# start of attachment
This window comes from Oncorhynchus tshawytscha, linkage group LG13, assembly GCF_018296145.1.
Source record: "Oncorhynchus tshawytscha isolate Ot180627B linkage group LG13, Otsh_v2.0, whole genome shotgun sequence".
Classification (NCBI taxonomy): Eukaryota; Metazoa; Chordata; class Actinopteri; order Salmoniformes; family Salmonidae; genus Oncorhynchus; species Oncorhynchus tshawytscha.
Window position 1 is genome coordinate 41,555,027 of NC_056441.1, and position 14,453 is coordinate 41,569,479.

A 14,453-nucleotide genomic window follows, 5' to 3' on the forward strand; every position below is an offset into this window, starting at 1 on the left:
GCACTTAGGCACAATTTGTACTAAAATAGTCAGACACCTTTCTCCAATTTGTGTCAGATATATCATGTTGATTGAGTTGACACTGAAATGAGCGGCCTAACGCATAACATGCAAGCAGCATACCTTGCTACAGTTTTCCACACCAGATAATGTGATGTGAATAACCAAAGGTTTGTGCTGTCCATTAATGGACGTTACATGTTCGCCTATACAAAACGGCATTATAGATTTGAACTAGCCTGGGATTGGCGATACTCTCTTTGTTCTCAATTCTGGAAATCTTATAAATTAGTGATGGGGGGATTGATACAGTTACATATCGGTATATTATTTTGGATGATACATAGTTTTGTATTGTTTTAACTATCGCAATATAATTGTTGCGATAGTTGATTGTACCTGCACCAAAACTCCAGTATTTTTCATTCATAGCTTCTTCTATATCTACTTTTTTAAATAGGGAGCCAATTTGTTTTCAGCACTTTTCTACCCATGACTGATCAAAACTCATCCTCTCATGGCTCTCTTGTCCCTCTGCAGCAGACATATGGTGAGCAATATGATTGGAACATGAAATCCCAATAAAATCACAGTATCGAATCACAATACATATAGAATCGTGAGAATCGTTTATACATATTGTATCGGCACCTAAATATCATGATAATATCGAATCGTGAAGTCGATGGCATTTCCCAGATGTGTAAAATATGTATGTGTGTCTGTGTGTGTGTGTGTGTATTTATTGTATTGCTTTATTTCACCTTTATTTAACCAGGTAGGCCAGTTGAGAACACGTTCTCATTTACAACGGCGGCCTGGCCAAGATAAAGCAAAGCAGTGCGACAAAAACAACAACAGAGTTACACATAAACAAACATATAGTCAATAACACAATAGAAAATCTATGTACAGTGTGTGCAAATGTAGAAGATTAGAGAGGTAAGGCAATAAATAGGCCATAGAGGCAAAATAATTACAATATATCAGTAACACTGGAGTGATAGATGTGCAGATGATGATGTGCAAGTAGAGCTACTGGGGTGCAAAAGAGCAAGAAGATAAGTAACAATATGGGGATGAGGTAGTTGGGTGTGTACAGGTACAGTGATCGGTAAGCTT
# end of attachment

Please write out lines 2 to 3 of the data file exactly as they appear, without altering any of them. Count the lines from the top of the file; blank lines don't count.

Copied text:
Source record: "Oncorhynchus tshawytscha isolate Ot180627B linkage group LG13, Otsh_v2.0, whole genome shotgun sequence".
Classification (NCBI taxonomy): Eukaryota; Metazoa; Chordata; class Actinopteri; order Salmoniformes; family Salmonidae; genus Oncorhynchus; species Oncorhynchus tshawytscha.